Saturday, November 9, 2013
How an 18 Year Old Entrepreneur Changed the Way I Teach
Post by Mark Pisel: This is Mark's 4th year in teaching HS Business courses, the last three years at Bettendorf. Before going into teaching, Mark worked as an account executive.
A while back I read a story about Stacey Ferreira and her brother. They had started their own business, My Social Cloud, and had successfully landed nearly $1 million in seed money to further develop their product and expand their company. But that by itself is not what caught my attention. It was how they were able to secure the start-up money that changed the way I look at teaching.
Stacey Ferreira, who was only 18 years old and was living in a 715 square foot apartment with her brother, followed Richard Branson, founder and CEO of Virgin Enterprises (Virgin Mobile, Virgin Records, and Virgin Airlines are a few of his subsidiaries), on Twitter and saw the following tweet:
Enjoy intimate cocktails with me in Miami on June 15th - $2,000 to charity.For details email: Community.email@example.com
— richardbranson (@richardbranson) June 10, 2011
Ms. Ferreira saw an opportunity. She and her brother each borrowed $2,000, contacted Branson’s community investment group, and were accepted as guests. When Ms. Ferreira arrived at the party, she was able to meet Branson and get his contact information. After several rounds of communication about her company, Branson sent the Ferreiras to meet with Jerry Murcck of Insight Venture Partners, offering to match whatever investment Mr. Murcck was willing to make in their company. Soon, Ferreira and her brother would be running a million dollar business, backed by one of the most famous CEOs in American business history!
The more I digested that story, the more I asked myself, How can I create an environment where students can make connections, take chances, and are so motivated that they want to learn even when they are not in class?
My Social Cloud would not be what it is today without social media. Not that Stacey Ferreira wouldn’t have eventually made it, but without the instant access to others, it would have taken years. I believe that every student in my class should have the opportunity to connect with someone they can consider a mentor. Students are urged to contact an expert in industry that can help them better understand their projects. Students have had conversations with a VP of Manufacturing in Boston, a Marketing Coordinator from the Chicago Cubs, local business owners, among others. In our Tech Support Internship class, a student reached out to an app development company. After a video conference and several email exchanges, the app strategist referred the student to individuals at Fordham University and they are now exchanging x-code to develop an app for our high school. Connecting with students, experts, and others outside of the classroom builds a sense of accomplishment and accountability inside the classroom. It pushes students outside of their comfort zones to a level where learning takes on a life of it’s own. Students begin to understand that the project is bigger than a grade. It is an opportunity to collaborate and share with people around the world.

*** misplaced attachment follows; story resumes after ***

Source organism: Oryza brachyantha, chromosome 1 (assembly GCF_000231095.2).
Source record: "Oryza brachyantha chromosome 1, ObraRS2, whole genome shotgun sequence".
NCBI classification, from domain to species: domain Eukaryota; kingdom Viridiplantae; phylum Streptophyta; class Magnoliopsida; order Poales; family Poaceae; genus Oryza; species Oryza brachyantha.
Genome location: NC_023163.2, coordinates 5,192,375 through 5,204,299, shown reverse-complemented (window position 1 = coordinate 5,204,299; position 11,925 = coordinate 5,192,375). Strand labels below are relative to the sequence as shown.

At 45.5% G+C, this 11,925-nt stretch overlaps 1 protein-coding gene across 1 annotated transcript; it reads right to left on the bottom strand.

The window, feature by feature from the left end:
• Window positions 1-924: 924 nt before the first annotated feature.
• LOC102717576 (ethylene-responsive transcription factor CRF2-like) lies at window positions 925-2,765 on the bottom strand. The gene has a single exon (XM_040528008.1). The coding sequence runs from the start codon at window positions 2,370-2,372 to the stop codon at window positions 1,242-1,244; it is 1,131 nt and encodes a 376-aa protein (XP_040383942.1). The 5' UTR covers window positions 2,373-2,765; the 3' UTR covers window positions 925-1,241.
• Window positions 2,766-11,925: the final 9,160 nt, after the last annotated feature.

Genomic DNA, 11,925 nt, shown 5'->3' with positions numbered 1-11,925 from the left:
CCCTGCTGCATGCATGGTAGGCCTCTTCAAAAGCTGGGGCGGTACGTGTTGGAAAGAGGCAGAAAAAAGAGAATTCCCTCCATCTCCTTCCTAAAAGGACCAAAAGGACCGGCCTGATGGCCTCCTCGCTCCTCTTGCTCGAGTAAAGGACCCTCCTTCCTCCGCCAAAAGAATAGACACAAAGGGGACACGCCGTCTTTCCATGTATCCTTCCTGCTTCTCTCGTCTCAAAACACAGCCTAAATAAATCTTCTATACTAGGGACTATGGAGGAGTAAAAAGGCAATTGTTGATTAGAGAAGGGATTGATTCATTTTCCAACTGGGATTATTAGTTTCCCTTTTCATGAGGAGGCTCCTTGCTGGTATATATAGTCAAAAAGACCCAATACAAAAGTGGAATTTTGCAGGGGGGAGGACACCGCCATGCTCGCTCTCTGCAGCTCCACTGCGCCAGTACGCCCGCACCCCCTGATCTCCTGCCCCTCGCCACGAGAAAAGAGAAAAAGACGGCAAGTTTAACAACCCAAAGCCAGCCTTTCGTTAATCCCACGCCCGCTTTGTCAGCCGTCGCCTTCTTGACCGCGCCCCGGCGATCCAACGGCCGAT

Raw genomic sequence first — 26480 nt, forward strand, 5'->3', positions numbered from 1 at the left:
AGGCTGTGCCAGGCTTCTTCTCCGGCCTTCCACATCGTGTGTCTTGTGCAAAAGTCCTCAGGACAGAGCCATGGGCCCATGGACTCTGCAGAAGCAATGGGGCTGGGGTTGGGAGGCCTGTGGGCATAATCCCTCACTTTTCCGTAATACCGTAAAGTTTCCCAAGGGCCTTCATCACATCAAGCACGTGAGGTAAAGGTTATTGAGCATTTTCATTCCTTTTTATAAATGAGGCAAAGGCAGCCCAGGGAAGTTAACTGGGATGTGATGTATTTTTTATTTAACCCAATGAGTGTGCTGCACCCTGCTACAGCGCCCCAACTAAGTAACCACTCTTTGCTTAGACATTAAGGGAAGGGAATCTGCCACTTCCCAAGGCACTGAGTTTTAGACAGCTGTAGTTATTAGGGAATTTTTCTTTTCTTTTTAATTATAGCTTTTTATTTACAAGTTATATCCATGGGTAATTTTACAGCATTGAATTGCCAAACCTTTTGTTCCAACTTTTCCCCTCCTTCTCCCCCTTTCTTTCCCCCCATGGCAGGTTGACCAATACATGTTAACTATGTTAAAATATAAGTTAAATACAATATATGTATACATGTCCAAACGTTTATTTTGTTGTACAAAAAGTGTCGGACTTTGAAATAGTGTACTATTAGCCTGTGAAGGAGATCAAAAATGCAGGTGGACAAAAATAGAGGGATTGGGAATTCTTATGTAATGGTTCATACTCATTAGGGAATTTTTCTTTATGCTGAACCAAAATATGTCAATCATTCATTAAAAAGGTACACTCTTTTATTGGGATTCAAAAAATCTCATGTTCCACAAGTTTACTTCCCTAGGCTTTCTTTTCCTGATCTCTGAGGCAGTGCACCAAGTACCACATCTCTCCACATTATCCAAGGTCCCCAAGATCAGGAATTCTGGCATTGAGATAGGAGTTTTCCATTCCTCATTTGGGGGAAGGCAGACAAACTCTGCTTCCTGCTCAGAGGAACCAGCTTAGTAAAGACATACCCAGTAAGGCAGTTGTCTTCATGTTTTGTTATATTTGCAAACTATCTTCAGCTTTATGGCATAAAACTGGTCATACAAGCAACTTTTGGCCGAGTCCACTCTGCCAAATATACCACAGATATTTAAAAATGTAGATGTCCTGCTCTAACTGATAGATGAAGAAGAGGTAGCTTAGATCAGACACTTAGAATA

Had Stacey Ferreira not taken a chance, My Social Cloud may not exist. The classroom should be a place where students can take chances. In order to do so, they must embrace failure. Last year, when Facebook went public, many stories were circulating about individuals who had become millionaires overnight. Joe Green was not one of them. He was Mark Zuckerberg's Harvard roommate and was asked by Zuckerberg to drop out to work on Facebook full time. Zuckerberg and Green had gotten into some trouble with Harvard for their previous project they had worked on together. So, Green, taking the advice of his father, a Harvard professor, declined Zuckerberg's offer. Green estimates his share of the company would have been four to six percent. That would be worth nearly $3 Billion today. By most people’s standards, this was an epic failure on his part. But that didn't deter Green from pursuing his passion. He later founded Causes.com, which has now raised over $50 million for charities and made Green a millionaire himself.